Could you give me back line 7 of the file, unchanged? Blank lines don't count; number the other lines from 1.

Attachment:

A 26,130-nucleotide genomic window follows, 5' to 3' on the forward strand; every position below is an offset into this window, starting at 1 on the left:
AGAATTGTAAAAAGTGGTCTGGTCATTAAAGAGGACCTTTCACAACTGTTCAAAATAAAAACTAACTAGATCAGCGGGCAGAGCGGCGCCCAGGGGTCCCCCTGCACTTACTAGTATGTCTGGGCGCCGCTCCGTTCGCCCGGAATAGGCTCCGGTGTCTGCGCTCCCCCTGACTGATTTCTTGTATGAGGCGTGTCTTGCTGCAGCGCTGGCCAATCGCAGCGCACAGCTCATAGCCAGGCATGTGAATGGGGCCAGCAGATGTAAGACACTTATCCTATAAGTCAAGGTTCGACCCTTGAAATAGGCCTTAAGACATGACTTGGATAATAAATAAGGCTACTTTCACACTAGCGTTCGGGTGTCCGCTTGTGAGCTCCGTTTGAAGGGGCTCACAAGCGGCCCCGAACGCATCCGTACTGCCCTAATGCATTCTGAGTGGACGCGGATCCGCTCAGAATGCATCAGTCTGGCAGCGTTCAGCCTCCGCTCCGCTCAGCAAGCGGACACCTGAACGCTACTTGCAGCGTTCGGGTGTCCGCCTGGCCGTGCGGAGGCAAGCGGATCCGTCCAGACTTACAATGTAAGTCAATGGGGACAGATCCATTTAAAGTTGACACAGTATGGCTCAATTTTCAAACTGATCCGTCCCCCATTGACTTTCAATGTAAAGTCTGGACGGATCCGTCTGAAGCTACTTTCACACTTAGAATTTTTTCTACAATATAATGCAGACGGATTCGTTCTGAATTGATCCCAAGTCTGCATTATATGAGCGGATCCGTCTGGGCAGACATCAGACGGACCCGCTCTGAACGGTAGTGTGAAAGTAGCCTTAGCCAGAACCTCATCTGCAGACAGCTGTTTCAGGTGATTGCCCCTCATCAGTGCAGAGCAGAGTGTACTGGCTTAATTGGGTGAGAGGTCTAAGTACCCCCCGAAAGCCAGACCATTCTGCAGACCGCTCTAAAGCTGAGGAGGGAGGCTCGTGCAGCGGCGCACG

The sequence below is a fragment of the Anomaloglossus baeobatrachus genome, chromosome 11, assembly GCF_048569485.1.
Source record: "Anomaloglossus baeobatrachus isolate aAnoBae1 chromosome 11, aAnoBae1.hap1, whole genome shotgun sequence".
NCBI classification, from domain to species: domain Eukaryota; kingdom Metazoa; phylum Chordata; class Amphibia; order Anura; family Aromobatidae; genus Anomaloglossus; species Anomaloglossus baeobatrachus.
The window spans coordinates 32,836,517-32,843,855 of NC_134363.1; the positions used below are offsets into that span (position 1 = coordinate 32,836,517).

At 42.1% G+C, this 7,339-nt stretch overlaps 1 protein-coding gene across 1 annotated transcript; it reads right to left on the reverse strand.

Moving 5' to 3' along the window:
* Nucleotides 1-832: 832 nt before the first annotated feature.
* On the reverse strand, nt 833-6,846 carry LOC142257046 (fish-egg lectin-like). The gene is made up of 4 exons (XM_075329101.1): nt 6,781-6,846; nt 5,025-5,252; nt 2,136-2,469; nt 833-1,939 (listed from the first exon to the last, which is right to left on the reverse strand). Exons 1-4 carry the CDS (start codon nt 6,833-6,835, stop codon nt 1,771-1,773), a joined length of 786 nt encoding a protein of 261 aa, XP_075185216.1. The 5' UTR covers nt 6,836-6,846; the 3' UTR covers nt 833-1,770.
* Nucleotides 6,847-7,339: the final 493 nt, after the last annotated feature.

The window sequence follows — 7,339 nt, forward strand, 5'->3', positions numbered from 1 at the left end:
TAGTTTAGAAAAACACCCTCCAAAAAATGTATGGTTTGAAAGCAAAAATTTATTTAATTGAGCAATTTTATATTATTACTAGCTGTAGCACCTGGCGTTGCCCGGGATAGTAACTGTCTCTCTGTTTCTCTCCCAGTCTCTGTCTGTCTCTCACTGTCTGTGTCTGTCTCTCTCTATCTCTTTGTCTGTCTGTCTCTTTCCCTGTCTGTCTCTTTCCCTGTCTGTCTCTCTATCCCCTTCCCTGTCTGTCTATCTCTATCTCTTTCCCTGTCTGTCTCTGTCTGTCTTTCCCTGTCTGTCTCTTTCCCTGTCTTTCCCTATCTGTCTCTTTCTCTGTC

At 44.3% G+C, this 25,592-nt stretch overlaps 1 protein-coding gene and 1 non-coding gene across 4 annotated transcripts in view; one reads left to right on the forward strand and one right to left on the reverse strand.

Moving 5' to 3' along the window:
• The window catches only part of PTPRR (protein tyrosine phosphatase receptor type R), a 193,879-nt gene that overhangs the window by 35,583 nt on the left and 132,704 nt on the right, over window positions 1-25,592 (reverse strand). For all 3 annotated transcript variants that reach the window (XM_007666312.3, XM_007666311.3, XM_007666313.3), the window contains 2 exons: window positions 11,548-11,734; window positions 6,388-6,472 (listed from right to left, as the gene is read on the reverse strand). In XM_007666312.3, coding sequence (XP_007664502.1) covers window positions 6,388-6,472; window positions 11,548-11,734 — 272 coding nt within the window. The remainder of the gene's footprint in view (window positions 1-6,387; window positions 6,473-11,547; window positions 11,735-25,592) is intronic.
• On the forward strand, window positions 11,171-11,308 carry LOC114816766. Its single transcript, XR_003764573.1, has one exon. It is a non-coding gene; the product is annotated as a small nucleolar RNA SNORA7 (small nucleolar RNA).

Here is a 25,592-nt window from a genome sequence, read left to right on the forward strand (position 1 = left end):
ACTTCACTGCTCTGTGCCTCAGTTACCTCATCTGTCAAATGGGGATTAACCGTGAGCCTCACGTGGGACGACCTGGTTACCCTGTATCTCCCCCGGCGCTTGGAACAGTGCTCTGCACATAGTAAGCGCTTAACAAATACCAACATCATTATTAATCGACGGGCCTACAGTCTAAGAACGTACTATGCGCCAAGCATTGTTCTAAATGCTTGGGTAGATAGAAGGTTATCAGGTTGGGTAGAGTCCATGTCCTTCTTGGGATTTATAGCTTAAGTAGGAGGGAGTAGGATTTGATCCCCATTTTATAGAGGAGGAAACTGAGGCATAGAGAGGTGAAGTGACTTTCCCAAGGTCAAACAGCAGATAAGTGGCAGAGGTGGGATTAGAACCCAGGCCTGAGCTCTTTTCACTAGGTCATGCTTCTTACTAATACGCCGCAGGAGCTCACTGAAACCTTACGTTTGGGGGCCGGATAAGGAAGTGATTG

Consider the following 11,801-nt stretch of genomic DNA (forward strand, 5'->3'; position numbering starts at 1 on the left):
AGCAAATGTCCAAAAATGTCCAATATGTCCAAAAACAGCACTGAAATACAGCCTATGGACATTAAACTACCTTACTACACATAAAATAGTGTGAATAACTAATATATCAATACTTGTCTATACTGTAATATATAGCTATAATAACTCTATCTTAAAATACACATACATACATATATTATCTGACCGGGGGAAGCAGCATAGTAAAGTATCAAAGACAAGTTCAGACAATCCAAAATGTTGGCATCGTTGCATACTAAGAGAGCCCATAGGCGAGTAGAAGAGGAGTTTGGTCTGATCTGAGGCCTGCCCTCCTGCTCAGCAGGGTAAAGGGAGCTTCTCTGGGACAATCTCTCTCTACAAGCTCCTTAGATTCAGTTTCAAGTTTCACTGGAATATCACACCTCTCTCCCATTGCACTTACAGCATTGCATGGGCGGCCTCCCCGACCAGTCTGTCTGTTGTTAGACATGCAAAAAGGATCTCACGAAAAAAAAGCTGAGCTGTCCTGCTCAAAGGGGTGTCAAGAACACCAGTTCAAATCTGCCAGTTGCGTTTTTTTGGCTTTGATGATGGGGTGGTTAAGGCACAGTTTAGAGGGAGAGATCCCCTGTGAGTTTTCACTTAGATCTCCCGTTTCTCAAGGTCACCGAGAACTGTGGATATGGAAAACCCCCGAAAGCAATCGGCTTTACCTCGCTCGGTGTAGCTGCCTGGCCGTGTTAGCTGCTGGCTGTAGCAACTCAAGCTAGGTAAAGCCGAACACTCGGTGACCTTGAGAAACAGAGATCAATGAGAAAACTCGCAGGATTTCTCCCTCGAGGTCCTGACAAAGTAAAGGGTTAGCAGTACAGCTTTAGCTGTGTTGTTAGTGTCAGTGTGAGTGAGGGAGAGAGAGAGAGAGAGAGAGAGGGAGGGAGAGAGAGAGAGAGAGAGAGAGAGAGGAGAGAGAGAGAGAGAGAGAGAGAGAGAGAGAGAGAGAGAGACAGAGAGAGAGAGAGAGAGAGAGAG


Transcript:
At 42.1% G+C, this 7,339-nt stretch overlaps 1 protein-coding gene across 1 annotated transcript; it reads right to left on the reverse strand.